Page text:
He couldn’t be there when I was born. He was a B-17 ball turret gunner in World War II; shot down over Rouen, France and hidden by the French underground for 70 days. He eventually was rescued and returned home for a brief stay when I was eight months old. He returned to duty for another year. I was 3 when he was finally discharged and settled in our first home. The bond was not there, but I was happy to have a daddy.
As the years went by, he kept a distant and strict relationship with me. There was no special connection — be it our late start together, the society of the '50s, or the busyness of his career and growing family. I never knew any different.
Ten years into my own marriage and children, Mom had a heart attack. After a long ride across the state, I walked into the hospital, and he grabbed me in a bear hug and held on forever, breaking down in tears while telling me she’d be O.K. This was our moment. This is when our connection burst forth. We never mentioned it, but as life went on, he became more and more demonstrative with me, more interested and talkative. We were growing closer than we’d ever been.
Most women see their mothers reflected in themselves. But for me, it’s always been my dad. I am my Father’s daughter. I look like him. I’m the oldest of four, and my sister and brothers all resemble our mom. I also love being outside. Gardening and long walks were two of his passions, and they are mine too. I’m forever optimistic — but cautious. I am frequently clueless at a joke’s punch line, but I can fall into fits of giggles at not-always-funny things. Just like my dad. So many other traits I recall in my father, I can now see in myself.
The best of times were the ones spent laughing— totally losing it with gasps and giggles and glares from all around us. As close as my mom and I were, daddy and I shared something special. I was the first to get our dad to open up about his World War II experiences. I worked alongside him in his yard each spring and was rewarded with seedlings and plants for my own garden.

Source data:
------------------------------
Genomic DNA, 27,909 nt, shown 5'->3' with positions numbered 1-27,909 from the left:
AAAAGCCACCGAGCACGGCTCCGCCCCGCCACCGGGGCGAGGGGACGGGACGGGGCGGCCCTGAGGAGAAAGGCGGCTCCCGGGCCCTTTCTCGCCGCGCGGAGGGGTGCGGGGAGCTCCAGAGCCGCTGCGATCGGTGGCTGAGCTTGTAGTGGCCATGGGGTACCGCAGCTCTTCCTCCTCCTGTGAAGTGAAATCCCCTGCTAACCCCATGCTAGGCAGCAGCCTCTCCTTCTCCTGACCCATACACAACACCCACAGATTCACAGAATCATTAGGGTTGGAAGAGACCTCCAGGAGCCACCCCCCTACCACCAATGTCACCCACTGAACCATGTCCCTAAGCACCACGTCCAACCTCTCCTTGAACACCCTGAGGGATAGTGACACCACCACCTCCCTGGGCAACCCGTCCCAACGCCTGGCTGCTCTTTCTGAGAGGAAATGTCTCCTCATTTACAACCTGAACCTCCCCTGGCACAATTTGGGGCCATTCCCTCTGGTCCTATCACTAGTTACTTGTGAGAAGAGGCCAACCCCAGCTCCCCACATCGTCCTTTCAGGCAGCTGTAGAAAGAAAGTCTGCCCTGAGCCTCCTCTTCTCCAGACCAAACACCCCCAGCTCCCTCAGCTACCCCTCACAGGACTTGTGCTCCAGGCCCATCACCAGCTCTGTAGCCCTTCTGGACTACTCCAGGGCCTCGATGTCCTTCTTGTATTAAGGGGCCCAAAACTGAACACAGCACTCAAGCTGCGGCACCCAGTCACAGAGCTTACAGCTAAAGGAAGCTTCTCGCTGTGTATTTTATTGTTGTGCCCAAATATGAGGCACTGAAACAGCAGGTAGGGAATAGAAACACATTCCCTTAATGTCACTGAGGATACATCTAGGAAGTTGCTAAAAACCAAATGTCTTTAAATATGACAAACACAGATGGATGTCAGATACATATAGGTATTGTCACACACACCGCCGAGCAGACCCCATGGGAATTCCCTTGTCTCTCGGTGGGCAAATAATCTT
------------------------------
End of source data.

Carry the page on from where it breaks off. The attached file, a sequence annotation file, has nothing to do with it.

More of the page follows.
After more than 20 winters spent on Myrtle Beach and along the Florida coast, daddy discovered beach walking. For most of those winters, I made it a tradition to visit them for long weekends around Valentine’s Day. He had me walking four to six miles in each direction. You know, sand is not easy to walk in. And he was in better shape than me. The rest of the seasons, he’d do the same thing in his suburban Detroit neighborhood. He paid no attention to rain, wind, the cold or the humidity. He had to have his morning walk! As I wind up my sixth decade, I do 5 and 10K’s and walk on sand at our rental beach house in California.
He never slowed down because of aging. (Something my husband tries to tell me to do if I whine about aches and pains.) Sure he had arthritis, surgeries and procedures that come with growing old, but he bounced back quickly every time. He made his fourth trip to Australia when he was 75. He wrote my mom a birthday poem for every one of their 60 years together. I too love to travel, and although I don’t do poetry, I’m a note writer. I leave them every time I head off on a trip. I write love notes to the grandkids and thank you notes to the ladies at Cracker Barrel or the laundry lady or my sister!
He was a workhorse well into his 80’s. He mowed his own lawn, cut down trees and cleaned the gutters on an early spring weekend. And then he came inside to do the vacuuming. No big deal for Daddy. This is how he lived. Mom called 911 when he couldn’t catch his breath. We all went home, sure it was a heart attack based on family history. I flew in late and volunteered to sit with him during the night so the others could rest. “It’s my lungs,” he said. “Doc says my heart’s in good shape. I’ve been thrown a curve ball!” I held his hand, and we laughed and reminisced, and he told me his decision not to go on a ventilator. I was still holding his hand when the beeping interrupted my dozing. And he was gone. Just like that. Not only am I grateful that we found our close bond; but that it was just me and that I could be there when he died.